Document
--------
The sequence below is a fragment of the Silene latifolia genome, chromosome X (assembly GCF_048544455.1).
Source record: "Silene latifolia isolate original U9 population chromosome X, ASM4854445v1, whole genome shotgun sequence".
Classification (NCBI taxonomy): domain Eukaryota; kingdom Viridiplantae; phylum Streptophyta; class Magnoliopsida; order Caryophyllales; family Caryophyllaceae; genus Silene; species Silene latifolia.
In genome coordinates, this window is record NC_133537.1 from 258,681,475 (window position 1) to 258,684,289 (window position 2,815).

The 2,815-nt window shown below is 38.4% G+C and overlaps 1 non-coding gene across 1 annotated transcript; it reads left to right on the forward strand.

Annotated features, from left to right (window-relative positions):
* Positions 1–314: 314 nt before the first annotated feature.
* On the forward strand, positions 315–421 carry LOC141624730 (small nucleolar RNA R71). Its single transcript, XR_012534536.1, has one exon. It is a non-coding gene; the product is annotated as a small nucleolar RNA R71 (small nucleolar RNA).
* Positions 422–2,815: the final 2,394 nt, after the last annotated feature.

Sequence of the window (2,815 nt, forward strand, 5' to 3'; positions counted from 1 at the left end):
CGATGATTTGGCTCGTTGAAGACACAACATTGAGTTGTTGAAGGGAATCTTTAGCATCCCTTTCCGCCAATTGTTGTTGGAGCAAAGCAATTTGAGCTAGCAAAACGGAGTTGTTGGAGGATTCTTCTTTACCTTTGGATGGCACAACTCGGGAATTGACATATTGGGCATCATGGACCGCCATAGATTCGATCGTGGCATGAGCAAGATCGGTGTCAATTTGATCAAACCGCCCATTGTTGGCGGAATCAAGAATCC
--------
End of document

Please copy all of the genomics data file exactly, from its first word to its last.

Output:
The sequence below is a fragment of the Silene latifolia genome, chromosome X (assembly GCF_048544455.1).
Source record: "Silene latifolia isolate original U9 population chromosome X, ASM4854445v1, whole genome shotgun sequence".
Classification (NCBI taxonomy): domain Eukaryota; kingdom Viridiplantae; phylum Streptophyta; class Magnoliopsida; order Caryophyllales; family Caryophyllaceae; genus Silene; species Silene latifolia.
In genome coordinates, this window is record NC_133537.1 from 258,681,475 (window position 1) to 258,684,289 (window position 2,815).

The 2,815-nt window shown below is 38.4% G+C and overlaps 1 non-coding gene across 1 annotated transcript; it reads left to right on the forward strand.

Annotated features, from left to right (window-relative positions):
* Positions 1–314: 314 nt before the first annotated feature.
* On the forward strand, positions 315–421 carry LOC141624730 (small nucleolar RNA R71). Its single transcript, XR_012534536.1, has one exon. It is a non-coding gene; the product is annotated as a small nucleolar RNA R71 (small nucleolar RNA).
* Positions 422–2,815: the final 2,394 nt, after the last annotated feature.

Sequence of the window (2,815 nt, forward strand, 5' to 3'; positions counted from 1 at the left end):
CGATGATTTGGCTCGTTGAAGACACAACATTGAGTTGTTGAAGGGAATCTTTAGCATCCCTTTCCGCCAATTGTTGTTGGAGCAAAGCAATTTGAGCTAGCAAAACGGAGTTGTTGGAGGATTCTTCTTTACCTTTGGATGGCACAACTCGGGAATTGACATATTGGGCATCATGGACCGCCATAGATTCGATCGTGGCATGAGCAAGATCGGTGTCAATTTGATCAAACCGCCCATTGTTGGCGGAATCAAGAATCC